Hot-start PCR was first described in the literature in 1991 by Kary Mullis (Mullis, 1991), and practical applications were demonstrated in 1992 (Chou et al., 1992). Hot-start PCR techniques focus on the inhibition of DNA polymerase activity during reaction setup. By limiting polymerase activity prior to the elevated temperatures of PCR, nonspecific amplification is reduced and target yield is increased. This is accomplished by physically separating or chemically inactivating one or more of the reaction components until high temperature triggers mixing or reactivation to give a complete reaction mixture.
In manual hot-start PCR, reactions lacking one essential component (usually DNA polymerase) are prepared and held at a temperature above the threshold of nonspecific binding of primer to template. Just prior to cycling, the missing component is added to allow the reaction to take place at higher temperature. This procedure limits nonspecific annealing of the primers and generally improves yield of the desired amplicon. This manual method is tedious and ungainly, as the tubes must be kept at 95-100°C. At this temperature, tubes are uncomfortable to handle. The additional opening of tubes to add the final reagent increases the chances of introducing contamination or cross-contaminating tubes. To simplify the process, tubes can be placed in the prewarmed thermal cycler just before adding the last component.
Hot-start PCR is also accomplished by creating a physical barrier between the essential components, such as primers and template or enzyme and magnesium chloride. This barrier can be created by adding wax over an incomplete PCR reaction mixture in a tube (Bassam and Caetano-Anolles, 1993; Horton et al., 1994; Riol et al., 1994). The wax can be preformulated for PCR reactions or can be in bulk form, such as paraffin. The remaining PCR component(s) is placed on top of the wax layer. During the first denaturation step, the wax barrier melts and convection currents mix the essential PCR components.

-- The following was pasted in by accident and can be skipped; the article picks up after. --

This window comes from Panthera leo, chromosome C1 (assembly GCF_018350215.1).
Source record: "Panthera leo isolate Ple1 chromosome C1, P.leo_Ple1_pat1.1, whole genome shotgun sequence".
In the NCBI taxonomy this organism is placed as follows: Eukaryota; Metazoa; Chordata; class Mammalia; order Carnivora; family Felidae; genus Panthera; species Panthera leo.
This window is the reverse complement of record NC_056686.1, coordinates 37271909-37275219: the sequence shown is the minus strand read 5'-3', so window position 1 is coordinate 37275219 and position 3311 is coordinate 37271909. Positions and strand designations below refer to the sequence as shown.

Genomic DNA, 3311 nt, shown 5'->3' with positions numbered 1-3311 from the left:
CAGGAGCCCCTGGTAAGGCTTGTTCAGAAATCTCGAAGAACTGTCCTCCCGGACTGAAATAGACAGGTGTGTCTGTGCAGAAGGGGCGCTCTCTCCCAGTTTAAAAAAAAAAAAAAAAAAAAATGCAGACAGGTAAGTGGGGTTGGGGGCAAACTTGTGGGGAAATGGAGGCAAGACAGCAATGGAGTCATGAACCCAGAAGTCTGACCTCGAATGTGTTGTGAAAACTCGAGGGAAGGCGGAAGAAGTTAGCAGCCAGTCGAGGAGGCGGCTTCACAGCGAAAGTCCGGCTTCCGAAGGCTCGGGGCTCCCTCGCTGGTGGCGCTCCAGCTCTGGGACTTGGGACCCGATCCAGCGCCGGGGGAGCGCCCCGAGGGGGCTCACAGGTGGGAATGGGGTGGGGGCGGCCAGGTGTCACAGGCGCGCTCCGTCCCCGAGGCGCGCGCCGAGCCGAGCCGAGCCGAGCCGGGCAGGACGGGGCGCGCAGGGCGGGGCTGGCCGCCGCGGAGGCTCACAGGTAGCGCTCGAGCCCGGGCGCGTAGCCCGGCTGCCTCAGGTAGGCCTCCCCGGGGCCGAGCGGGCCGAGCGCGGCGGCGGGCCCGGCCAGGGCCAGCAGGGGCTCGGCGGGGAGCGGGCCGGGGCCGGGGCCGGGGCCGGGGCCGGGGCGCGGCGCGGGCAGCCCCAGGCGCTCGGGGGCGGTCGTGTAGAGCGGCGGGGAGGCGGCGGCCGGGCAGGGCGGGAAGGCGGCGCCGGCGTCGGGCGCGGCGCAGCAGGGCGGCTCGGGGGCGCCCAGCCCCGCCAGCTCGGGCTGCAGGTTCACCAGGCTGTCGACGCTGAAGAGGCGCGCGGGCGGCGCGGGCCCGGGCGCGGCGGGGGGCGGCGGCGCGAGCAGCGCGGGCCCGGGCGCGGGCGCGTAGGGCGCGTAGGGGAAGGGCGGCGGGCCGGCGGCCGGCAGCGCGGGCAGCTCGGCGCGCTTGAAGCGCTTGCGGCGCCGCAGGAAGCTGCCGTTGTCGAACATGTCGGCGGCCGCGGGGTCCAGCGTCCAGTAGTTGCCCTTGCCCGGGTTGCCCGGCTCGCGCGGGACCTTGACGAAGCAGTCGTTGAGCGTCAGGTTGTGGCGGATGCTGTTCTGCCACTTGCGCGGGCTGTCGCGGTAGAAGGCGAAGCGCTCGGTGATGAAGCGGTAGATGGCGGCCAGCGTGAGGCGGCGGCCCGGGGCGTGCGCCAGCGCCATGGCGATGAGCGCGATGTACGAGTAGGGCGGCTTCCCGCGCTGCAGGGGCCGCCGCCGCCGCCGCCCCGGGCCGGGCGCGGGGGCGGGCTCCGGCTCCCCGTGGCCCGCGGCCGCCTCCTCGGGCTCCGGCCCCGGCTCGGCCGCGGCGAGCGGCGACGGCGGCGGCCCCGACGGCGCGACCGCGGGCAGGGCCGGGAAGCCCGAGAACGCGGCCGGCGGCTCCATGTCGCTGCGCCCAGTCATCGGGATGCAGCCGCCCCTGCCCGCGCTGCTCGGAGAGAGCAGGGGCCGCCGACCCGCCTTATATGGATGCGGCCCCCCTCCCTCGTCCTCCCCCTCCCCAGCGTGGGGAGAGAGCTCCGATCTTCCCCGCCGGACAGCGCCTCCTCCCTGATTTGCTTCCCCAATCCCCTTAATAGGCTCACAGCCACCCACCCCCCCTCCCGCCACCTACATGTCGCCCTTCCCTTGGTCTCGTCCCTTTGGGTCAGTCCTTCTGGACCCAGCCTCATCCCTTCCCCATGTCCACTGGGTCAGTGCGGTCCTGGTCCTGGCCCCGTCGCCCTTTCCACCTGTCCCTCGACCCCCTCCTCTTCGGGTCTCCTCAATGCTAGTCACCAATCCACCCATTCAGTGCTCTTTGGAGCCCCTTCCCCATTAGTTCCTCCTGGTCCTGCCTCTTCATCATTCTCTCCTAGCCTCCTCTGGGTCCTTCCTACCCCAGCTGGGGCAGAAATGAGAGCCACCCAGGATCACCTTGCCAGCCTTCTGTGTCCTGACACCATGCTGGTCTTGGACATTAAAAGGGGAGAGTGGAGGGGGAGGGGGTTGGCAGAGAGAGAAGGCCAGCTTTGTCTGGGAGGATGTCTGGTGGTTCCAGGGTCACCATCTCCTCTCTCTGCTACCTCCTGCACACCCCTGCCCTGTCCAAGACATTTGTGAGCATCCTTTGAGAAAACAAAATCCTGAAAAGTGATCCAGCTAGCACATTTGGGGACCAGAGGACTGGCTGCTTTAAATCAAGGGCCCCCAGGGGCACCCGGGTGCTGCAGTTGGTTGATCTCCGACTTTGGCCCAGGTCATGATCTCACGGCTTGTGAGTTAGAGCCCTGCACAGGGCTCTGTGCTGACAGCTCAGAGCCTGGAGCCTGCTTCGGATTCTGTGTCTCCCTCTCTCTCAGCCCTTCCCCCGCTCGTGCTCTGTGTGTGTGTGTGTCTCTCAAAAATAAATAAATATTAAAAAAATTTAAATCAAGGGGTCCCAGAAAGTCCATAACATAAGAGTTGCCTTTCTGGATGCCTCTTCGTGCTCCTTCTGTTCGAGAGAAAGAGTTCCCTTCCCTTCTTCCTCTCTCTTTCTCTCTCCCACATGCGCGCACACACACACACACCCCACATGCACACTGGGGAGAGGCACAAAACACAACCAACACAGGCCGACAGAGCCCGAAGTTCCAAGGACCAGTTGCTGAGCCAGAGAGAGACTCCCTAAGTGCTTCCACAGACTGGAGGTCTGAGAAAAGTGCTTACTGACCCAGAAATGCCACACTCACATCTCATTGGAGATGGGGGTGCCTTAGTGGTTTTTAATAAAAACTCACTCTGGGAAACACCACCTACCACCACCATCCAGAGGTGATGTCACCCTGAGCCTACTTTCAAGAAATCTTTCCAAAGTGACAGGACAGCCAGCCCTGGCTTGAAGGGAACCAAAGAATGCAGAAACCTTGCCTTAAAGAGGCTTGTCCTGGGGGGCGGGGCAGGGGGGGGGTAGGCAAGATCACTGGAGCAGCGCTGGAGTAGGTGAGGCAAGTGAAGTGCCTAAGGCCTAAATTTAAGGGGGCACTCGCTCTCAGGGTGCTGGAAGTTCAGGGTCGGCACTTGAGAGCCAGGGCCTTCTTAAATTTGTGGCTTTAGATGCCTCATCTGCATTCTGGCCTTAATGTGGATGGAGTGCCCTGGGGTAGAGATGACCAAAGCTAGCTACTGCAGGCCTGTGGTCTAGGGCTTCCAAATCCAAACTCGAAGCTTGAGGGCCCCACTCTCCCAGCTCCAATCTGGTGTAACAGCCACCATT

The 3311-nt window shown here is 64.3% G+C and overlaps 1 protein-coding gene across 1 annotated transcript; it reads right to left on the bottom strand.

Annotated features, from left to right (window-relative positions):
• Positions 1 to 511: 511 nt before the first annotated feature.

Additional hot-start methods include chemically modified Taq DNA polymerase (Birch, 1996; Kebelmann-Betzing et al., 1998) and an antibody-inhibited Taq DNA polymerase. The antibody is directed against the active site of the enzyme, preventing DNA replication until the high temperature of the denaturation step disassociates the antibody (Kellog, 1994). These modified enzyme preparations require a longer initial denaturation step than standard Taq DNA polymerase. Wax preparations and modified Taq DNA polymerase are commercially available.
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